Born a Crime: Stories from a South African Childhood by Trevor Noah (audiobook)

“Language, even more than color, defines who you are to people.”

born-a-crime

Synopsis from GoodreadsTrevor Noah’s unlikely path from apartheid South Africa to the desk of The Daily Show began with a criminal act: his birth. Trevor was born to a white Swiss father and a black Xhosa mother at a time when such a union was punishable by five years in prison. Living proof of his parents’ indiscretion, Trevor was kept mostly indoors for the earliest years of his life, bound by the extreme and often absurd measures his mother took to hide him from a government that could, at any moment, steal him away. Finally liberated by the end of South Africa’s tyrannical white rule, Trevor and his mother set forth on a grand adventure, living openly and freely and embracing the opportunities won by a centuries-long struggle.

The eighteen personal essays collected here are by turns hilarious, dramatic, and deeply affecting. Whether subsisting on caterpillars for dinner during hard times, being thrown from a moving car during an attempted kidnapping, or just trying to survive the life-and-death pitfalls of dating in high school, Trevor illuminates his curious world with an incisive wit and unflinching honesty. His stories weave together to form a moving and searingly funny portrait of a boy making his way through a damaged world in a dangerous time, armed only with a keen sense of humor and a mother’s unconventional, unconditional love.

Feelings: This audiobook was the highest-rated new book of 2016 by Audible customers and was the winner of Audible’s Best of 2016 – Celebrity Memoirs. And I completely understand why. I’m a fan of Trevor Noah. I especially kept up with The Daily Show during the presidential election process. He has a way of sifting through the political BS and in a way, he made sure I was really seeing what was going on. He has such a unique perspective, which you learn all about in this book, and I now have a deeper understanding of where he’s coming from during his commentary on American politics and culture.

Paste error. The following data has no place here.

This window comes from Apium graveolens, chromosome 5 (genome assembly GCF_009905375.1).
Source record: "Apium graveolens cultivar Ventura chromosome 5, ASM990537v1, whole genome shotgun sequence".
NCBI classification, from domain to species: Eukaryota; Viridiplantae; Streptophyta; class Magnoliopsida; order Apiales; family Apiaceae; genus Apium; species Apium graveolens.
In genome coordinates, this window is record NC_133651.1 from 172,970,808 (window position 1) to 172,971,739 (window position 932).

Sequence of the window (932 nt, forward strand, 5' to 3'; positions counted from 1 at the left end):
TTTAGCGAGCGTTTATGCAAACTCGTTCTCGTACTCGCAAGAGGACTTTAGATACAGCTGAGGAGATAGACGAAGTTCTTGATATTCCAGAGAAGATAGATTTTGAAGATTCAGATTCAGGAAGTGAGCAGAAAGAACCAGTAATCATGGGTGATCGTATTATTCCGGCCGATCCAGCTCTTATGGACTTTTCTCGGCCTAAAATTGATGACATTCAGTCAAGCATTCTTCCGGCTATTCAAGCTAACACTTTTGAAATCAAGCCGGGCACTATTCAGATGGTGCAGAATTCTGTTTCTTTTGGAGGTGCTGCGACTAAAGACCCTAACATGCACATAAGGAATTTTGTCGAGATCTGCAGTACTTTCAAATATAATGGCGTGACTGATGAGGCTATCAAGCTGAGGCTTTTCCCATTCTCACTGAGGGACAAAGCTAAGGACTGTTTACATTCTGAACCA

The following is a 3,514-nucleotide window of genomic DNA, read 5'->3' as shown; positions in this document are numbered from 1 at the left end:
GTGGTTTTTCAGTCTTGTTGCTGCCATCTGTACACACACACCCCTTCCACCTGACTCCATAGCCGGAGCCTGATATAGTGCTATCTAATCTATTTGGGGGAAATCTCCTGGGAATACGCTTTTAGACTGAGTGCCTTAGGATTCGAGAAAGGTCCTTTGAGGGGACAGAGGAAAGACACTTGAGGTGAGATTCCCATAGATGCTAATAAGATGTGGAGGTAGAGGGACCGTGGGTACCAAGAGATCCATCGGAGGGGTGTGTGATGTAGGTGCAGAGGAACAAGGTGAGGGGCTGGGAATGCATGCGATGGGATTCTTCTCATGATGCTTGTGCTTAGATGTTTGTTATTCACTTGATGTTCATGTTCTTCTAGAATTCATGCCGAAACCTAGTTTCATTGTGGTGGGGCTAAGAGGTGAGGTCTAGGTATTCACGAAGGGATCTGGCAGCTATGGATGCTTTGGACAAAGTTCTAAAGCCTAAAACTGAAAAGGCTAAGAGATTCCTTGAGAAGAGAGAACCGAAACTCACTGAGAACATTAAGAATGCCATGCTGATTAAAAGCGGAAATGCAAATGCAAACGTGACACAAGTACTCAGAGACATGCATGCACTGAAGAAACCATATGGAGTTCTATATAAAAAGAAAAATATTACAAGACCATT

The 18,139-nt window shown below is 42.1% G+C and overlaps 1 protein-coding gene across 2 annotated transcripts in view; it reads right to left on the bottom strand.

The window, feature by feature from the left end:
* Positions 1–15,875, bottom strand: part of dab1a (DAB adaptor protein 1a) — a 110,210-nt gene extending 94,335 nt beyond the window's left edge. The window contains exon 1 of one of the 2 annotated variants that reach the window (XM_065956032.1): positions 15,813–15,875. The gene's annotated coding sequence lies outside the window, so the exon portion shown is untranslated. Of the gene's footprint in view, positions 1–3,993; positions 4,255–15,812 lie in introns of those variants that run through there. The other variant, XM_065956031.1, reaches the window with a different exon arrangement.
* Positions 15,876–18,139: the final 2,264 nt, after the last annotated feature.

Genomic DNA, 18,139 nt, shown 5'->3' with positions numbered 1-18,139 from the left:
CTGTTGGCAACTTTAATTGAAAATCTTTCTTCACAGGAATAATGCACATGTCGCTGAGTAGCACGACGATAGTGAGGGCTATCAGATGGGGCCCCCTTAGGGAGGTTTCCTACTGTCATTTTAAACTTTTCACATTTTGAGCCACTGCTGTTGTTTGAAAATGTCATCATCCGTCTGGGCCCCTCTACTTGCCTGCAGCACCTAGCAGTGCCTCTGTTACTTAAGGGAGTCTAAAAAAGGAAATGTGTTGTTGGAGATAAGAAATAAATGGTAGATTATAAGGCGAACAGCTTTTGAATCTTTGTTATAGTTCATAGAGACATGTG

He has a great ability to paint a picture of a world I’ve never experienced. In no way can I say that I now suddenly totally understand what it’s like to be considered colored in South Africa, but I do finally have a surface level understanding…which is more than I had before. I also was completely unaware of the number of languages and stigmatisms throughout South Africa. In the book, he talks about how black people in South Africa hated John Cecil Rhodes more than Hitler, because of the difference in impact for their people and I wanted to hide under a rock. (See my last name to understand.) I’d always heard that he “founded” or “established” Zimbabwe (once called Rhodesia), but I was completely naive to the negative side of what he did. Now I”m interested in learning more about someone who may have been my ancestor.

Issues: When I picked up this audiobook, I’d just finished another collection of essays. I think this may have tainted my experience with this book. The only issue I really had was with the way the essays were organized. I tried to figure out why they were in the order that they were, but I couldn’t really track with it. They weren’t necessarily in time order, so sometimes it took me a minute to figure out when it was in relation to what he’d already shared.

Narration: No one else could have done this book justice. His accent and personality make this an easy listening book. He does different voices for the people he quotes, speaks in multiple languages, and adds little quirks that, to me, have become trademark Trevor Noah. Rating him as a narrator independent from the actual story, I’d give him 5 stars.

Final thoughts: I really enjoyed this audiobook. I think it would be great on its own, if you aren’t into audiobooks, but his narration really adds something special. I’m now really interested in audiobooks from authors who had very different experiences for me. There’s something about hearing it in their own voice that adds more life to their story. I also want to say, that even if you don’t watch The Daily Show for whatever reason, this book isn’t loaded with political commentary. So it’s still a great read.

This is a great video posted by Audible.com where he talks about his writing process!

 

Goodreads rating: 4.57/5

Audible.com rating: 4.9/5

My rating: 4.75/5